When the value of an individual stock goes down, the stockholder loses money. Conversely, if the value of the index goes down, the policyholder gains nothing and loses nothing.

Comparing a 401K to Indexed Universal Life Insurance

The purpose of each program is to ensure future income, but there are drastic differences. A 401k is an investment and savings plan that offers tax breaks on money contributed by the employee. On the other hand, indexed universal insurance is paid for using after-tax dollars. The resulting income stream is then tax-free.

What are the Pros and Cons of indexed Universal Life Insurance?


Indexed universal life insurance policies are attractive for many reasons, including:

      • Lower premiums – since the policyholder carries the risk of the investments, the premium costs are lower.
      • Flexible options – the policyholder can decide how much money to invest in an equity index, adjust the death benefit amounts, and add riders like no-lapse guarantees and death benefit guarantees.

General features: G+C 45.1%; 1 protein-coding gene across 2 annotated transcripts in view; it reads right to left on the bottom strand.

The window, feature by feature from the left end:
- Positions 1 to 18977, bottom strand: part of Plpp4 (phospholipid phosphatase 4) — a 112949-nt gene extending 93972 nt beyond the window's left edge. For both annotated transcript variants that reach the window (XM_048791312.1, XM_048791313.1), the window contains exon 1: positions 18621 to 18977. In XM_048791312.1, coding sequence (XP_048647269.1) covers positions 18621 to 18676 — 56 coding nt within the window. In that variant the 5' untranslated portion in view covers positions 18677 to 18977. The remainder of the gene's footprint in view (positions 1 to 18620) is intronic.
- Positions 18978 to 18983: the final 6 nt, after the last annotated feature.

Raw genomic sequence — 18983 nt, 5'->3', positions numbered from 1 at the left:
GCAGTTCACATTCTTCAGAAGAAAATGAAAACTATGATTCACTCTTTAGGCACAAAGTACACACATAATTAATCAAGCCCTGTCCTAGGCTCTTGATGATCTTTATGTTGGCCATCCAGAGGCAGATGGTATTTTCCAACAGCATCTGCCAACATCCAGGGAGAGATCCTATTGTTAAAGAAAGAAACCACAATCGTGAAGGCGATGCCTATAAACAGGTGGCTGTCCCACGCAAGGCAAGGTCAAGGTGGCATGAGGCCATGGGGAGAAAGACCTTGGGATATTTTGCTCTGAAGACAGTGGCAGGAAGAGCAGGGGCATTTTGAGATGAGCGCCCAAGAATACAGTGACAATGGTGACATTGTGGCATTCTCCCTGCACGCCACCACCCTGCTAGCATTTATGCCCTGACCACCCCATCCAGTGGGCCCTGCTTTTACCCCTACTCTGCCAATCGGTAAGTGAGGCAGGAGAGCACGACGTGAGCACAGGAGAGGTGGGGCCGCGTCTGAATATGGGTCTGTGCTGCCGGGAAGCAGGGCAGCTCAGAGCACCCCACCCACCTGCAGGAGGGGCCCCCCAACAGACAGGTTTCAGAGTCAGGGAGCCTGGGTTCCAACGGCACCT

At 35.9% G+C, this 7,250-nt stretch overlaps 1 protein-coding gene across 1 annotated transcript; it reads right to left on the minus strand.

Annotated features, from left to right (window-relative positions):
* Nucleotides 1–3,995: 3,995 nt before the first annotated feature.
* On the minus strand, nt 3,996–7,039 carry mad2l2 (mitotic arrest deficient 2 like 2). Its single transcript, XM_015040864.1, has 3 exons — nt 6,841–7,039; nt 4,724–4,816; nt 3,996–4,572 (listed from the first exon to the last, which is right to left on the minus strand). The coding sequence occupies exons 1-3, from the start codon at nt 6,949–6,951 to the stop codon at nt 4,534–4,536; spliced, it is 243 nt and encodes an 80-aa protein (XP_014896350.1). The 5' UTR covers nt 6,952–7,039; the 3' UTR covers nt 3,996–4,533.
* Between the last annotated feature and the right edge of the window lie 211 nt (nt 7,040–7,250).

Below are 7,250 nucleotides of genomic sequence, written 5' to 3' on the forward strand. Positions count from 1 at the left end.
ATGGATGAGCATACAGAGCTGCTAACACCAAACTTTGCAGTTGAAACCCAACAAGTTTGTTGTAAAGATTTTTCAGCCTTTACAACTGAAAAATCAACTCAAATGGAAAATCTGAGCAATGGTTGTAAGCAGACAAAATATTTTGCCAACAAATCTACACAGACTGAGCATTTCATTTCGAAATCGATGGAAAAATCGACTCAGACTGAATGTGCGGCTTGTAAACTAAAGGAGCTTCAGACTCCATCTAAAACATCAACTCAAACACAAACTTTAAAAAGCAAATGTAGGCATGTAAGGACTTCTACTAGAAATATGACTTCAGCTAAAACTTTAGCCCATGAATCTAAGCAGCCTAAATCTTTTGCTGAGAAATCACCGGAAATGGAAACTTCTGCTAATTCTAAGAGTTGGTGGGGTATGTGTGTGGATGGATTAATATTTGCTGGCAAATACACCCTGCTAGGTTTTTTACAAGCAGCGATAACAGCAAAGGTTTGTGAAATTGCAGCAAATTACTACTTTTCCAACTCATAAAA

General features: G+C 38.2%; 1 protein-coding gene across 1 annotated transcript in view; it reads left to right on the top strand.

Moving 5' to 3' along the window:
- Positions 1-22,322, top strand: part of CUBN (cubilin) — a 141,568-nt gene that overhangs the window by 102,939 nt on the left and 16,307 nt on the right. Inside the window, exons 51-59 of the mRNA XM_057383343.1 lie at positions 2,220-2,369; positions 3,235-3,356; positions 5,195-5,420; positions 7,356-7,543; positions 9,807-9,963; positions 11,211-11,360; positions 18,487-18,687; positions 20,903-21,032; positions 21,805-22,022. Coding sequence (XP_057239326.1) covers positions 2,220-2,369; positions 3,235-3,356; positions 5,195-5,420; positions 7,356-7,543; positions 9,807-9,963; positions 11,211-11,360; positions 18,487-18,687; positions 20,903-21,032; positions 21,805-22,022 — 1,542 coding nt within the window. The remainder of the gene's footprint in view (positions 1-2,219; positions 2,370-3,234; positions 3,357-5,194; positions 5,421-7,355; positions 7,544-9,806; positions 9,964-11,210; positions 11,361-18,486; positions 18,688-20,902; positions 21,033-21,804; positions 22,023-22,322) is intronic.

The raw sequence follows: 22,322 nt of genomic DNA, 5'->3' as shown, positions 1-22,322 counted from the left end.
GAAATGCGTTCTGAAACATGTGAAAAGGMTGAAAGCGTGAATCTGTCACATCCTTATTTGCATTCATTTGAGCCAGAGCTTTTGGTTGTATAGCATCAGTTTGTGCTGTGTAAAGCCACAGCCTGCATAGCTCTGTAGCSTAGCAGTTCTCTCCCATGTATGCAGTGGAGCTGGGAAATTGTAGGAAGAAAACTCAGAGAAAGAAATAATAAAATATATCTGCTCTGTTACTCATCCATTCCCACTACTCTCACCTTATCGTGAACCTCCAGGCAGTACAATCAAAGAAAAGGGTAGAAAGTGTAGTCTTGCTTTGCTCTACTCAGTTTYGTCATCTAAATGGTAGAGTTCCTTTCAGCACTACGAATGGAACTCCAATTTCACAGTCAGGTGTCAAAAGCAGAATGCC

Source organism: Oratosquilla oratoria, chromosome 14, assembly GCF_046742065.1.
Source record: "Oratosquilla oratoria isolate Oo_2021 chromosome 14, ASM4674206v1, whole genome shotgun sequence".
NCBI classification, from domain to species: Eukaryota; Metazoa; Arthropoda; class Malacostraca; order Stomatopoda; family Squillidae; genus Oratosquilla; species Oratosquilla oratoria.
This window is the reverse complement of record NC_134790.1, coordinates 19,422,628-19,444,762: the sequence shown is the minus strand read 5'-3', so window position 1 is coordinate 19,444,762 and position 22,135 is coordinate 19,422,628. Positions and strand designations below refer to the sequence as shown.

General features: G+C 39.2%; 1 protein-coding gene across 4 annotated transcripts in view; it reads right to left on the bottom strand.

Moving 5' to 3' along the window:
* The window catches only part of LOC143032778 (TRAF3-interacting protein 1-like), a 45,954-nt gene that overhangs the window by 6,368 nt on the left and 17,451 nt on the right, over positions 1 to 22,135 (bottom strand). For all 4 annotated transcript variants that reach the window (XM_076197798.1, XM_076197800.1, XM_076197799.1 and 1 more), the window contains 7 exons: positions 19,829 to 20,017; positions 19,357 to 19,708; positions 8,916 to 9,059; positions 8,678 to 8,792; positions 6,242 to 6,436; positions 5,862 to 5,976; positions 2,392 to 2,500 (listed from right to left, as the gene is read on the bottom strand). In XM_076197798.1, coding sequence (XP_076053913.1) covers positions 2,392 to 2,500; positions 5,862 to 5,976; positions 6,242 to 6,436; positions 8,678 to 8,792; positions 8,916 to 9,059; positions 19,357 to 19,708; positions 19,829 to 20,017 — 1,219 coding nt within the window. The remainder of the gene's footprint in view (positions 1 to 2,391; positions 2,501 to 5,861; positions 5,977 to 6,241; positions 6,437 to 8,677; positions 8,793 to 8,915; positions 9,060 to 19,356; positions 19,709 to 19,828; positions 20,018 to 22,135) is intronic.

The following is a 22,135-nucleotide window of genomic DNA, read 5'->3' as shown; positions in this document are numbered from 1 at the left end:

• Permanent death benefits – the benefits don’t go through probate and are not subject to death or income taxes.
      • No stock market involvement – since the money is invested in the equity index rather than actual stocks, the risk of loss is not nearly as great.
      • No contribution limits – annual contributions are not limited in any way.
      • Tax deferment – the growing cash value is tax-deferred. So, if it is large enough, the policyholder can use it to pay the premiums and eliminate out-of-pocket costs.
      • No distribution limits – the cash value can be accessed at any time with no penalties and with no specifications as to the policyholders’ age.


There are also some drawbacks to these policies, including:

      • Limits on index returns – caps can restrict the percentage of index gains returned to the policy to the detriment of the policy owner.
      • Polices with lower face amounts don’t see any appreciable gains – there is no real advantage of investing in an indexed universal insurance policy over a regular universal policy.